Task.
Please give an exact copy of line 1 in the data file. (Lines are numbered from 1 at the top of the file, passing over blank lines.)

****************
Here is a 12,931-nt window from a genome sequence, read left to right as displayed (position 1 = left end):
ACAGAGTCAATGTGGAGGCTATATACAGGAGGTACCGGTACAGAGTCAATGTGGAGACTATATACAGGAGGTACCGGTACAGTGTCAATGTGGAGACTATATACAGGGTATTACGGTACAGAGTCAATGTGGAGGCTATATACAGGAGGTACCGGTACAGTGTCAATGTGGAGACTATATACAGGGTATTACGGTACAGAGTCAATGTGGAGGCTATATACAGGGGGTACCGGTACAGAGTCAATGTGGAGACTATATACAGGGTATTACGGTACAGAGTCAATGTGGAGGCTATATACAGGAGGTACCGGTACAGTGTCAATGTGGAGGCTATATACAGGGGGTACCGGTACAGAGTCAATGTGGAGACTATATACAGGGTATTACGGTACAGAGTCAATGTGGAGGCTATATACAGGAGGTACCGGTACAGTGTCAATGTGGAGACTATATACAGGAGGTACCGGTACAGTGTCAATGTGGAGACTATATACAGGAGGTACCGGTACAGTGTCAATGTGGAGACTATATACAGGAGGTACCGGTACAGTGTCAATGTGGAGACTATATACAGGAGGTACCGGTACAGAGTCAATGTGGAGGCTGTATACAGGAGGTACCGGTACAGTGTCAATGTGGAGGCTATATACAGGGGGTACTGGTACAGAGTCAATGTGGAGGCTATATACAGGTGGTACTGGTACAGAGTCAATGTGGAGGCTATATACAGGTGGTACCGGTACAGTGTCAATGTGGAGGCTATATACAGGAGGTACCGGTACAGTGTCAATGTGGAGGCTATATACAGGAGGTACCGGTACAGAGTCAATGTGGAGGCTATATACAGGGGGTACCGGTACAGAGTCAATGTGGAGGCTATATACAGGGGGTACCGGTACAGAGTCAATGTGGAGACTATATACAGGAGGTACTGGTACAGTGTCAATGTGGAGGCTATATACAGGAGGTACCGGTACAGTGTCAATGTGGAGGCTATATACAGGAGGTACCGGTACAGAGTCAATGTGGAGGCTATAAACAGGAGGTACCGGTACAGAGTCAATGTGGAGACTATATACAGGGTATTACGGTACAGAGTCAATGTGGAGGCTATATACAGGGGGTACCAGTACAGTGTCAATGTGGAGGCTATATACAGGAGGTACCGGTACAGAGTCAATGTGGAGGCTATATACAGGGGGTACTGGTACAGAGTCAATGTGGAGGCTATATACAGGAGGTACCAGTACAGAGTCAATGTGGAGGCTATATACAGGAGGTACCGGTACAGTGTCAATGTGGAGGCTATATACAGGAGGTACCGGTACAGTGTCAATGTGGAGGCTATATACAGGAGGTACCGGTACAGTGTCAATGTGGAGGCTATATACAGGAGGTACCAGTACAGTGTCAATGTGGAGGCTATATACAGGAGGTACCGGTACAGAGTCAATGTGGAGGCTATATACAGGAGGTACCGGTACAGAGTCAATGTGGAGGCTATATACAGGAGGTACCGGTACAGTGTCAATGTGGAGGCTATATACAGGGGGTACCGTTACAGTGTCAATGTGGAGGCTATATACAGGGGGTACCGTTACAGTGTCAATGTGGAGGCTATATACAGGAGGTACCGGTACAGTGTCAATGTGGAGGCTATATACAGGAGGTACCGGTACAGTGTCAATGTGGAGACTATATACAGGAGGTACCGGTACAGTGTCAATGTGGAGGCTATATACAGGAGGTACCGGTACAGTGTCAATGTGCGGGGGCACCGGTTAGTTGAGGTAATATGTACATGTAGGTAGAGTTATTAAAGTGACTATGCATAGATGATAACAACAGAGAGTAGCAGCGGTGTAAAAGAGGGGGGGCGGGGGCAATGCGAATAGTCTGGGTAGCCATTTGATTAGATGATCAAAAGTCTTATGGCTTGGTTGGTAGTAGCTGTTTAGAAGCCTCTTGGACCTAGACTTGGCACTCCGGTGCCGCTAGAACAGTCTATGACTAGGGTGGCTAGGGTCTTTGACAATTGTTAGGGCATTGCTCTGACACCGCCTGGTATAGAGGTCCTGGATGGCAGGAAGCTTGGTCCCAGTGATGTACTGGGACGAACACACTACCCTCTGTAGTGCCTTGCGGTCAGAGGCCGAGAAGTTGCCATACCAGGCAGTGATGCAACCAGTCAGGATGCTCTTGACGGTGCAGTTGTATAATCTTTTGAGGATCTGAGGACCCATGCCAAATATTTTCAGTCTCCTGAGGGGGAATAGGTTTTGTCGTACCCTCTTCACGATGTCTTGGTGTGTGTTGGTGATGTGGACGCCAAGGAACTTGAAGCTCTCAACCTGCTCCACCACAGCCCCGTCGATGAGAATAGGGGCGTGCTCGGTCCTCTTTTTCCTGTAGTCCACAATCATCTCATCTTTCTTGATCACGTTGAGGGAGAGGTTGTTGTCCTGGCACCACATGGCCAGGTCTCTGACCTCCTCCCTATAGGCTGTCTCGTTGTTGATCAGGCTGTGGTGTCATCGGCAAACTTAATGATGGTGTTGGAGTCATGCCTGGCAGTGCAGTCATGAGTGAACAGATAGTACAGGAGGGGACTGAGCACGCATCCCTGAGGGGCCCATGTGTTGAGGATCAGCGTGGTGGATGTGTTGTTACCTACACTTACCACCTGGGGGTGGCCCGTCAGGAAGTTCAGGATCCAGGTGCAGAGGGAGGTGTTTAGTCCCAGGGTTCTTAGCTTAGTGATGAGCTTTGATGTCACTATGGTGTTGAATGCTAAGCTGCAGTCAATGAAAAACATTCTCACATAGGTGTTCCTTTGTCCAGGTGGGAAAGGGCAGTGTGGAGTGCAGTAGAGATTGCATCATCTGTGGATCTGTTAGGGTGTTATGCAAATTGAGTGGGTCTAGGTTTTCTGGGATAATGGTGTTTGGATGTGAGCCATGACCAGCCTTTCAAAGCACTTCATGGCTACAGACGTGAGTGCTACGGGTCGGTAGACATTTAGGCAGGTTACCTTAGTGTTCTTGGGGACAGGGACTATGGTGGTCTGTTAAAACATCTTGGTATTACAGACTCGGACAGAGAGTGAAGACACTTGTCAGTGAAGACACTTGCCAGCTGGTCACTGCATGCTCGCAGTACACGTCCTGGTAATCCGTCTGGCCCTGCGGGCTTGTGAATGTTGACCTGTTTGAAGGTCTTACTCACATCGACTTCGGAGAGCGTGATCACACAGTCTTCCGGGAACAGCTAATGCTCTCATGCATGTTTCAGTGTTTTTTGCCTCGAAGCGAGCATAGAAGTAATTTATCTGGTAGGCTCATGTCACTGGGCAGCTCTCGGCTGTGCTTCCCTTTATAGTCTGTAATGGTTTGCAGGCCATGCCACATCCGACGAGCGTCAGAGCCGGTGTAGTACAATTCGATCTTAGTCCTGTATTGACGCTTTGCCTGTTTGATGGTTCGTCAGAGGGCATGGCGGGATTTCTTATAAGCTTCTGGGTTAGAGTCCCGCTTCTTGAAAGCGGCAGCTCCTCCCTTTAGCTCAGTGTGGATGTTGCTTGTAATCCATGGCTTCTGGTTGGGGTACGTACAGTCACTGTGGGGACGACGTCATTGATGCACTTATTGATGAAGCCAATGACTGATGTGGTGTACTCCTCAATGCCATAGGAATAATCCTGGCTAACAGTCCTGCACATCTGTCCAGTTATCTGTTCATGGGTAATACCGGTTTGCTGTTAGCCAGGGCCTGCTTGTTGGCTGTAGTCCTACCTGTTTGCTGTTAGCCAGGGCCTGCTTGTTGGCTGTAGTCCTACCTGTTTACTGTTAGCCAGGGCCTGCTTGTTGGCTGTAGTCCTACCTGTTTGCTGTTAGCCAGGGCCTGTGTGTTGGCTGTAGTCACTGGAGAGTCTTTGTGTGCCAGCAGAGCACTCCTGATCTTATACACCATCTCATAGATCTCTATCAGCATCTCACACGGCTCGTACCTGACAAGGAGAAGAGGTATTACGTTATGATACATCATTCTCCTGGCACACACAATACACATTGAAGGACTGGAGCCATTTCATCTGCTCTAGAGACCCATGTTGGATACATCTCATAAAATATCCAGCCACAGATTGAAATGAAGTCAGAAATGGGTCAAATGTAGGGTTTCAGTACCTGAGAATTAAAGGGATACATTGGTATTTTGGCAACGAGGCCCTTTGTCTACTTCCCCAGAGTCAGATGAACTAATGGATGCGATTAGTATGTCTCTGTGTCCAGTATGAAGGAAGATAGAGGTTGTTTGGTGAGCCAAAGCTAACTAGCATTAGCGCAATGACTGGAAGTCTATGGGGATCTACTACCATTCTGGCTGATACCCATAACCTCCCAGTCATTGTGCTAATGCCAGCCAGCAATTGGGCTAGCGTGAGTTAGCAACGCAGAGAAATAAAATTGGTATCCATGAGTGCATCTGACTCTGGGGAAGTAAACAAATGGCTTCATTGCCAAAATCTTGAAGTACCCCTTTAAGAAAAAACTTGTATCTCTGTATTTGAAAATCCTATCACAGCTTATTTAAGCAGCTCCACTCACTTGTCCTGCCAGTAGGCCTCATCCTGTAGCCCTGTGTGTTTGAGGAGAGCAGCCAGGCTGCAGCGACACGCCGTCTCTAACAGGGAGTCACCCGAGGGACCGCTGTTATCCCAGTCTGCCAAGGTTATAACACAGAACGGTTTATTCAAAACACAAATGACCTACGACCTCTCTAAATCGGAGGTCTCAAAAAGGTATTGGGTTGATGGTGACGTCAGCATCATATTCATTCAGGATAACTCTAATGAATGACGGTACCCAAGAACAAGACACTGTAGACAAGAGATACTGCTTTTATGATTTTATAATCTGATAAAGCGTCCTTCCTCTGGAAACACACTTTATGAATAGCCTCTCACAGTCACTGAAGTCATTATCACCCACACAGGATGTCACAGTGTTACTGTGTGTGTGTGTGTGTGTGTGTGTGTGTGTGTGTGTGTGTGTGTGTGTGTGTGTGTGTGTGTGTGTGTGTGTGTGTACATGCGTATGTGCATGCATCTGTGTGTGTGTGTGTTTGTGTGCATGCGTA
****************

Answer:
Here is a 12,931-nt window from a genome sequence, read left to right as displayed (position 1 = left end):